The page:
During the first half of this period (c.1025-1185) the Byzantine Empire dominated the Balkans south of the Danube, and under the Comnenian emperors there was a revival of prosperity and urbanisation; however, their domination of the region came to an end with a successful Bulgarian rebellion in 1185, and henceforth the region was divided between the Byzantines in Greece and some parts of Macedonia and Thrace, the Bulgarians in Moesia and most of Thrace and Macedonia and the Serbians to the north-west. The Eastern and Western churches had formally split in the 11th century, and despite occasional periods of co-operation during the twelfth century, in 1204 the Fourth Crusade used treachery to capture Constantinople. This severely damaged the Byzantines, and their power was ultimately usurped by the Ottoman Empire in the 15th century. The power of the Latin Empire, however, was shortly lived after the Crusader army was routed by the Bulgarian Emperor Kaloyan in the battle of Adrianople (1205).

Climate and agriculture

Image:Highmiddleagesplow.jpg
A farmer using oxen to plow a field

The Medieval Warm Period, the period from 10th century to about the 14th century in Europe, was a relatively warm and gentle interval ended by the generally colder Little Ice Age. Farmers grew wheat well north into Scandinavia, and wine grapes in northern England, although the maximum expansion of vineyards appears to occur within the Little Ice Age period. This protection from famine allowed Europe's population to increase, despite the famine in 1315 that killed 1.5 million people. This increased population contributed to the founding of new towns and an increase in industrial and economic activity during the period. Food production also increased during this time as new ways of farming were introduced, including the use of a heavier plow, horses instead of oxen, and a three-field system that allowed the cultivation of a greater variety of crops than the earlier two-field system - notably legumes, the growth of which prevented the depletion of important nitrogen from the soil.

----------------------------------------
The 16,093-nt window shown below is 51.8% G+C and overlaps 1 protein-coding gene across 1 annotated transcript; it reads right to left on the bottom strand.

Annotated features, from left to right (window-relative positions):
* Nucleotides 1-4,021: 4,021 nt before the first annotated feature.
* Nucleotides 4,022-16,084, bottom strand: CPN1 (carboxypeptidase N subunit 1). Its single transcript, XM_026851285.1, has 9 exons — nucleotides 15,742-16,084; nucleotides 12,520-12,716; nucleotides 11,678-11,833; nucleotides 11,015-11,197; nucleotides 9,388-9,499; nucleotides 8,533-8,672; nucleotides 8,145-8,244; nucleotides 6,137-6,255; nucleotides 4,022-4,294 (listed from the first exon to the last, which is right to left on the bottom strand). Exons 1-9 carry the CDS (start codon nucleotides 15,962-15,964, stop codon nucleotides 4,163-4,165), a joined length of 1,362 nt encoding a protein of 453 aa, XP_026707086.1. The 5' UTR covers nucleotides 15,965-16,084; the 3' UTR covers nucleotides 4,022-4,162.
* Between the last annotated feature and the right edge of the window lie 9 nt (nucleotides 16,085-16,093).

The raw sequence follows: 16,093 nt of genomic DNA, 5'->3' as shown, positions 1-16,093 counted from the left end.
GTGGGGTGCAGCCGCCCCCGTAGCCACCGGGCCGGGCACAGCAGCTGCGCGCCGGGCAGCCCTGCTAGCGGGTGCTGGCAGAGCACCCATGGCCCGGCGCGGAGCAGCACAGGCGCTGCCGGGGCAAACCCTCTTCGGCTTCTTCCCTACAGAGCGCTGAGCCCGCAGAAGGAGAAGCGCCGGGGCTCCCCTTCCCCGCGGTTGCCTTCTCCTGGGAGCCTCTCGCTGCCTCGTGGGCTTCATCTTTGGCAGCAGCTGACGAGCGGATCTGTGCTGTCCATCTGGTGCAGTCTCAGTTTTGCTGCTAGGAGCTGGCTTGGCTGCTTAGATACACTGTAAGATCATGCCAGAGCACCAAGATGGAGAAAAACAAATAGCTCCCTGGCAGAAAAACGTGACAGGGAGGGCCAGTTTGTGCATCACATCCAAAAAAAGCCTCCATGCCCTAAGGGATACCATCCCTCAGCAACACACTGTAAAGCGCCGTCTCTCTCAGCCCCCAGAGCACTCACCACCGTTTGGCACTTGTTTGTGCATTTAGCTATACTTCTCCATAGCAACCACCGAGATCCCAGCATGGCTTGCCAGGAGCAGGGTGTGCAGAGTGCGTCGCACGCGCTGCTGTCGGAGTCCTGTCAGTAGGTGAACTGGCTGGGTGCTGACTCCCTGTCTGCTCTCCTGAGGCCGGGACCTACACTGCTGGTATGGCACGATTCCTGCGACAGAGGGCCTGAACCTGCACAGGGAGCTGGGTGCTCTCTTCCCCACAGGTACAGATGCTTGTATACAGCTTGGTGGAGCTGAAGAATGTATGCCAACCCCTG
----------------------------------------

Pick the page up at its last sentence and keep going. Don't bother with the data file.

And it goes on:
The rise of chivalry

Household heavy cavalry (knights) became common in the 11th century across Europe, and tournaments were invented. Although the heavy capital investment in horse and armor was a barrier to entry, knighthood became known as a way for serfs to earn their freedom. In the 12th century, the Cluny monks promoted ethical warfare and inspired the formation of orders of chivalry, such as the Templar Knights. Inherited titles of nobility were established during this period. In 13th-century Germany, knighthood became another inheritable title, although one of the less prestigious, and the trend spread to other countries.

Religion

The Church

The East-West Schism of 1054 formally separated the Christian church into two parts: Western Catholicism in Western Europe and Eastern Orthodoxy in the east. It occurred when Pope Leo IX and Patriarch Michael I excommunicated each other, mainly over disputes as to the existence of papal authority over the four Eastern patriarchs.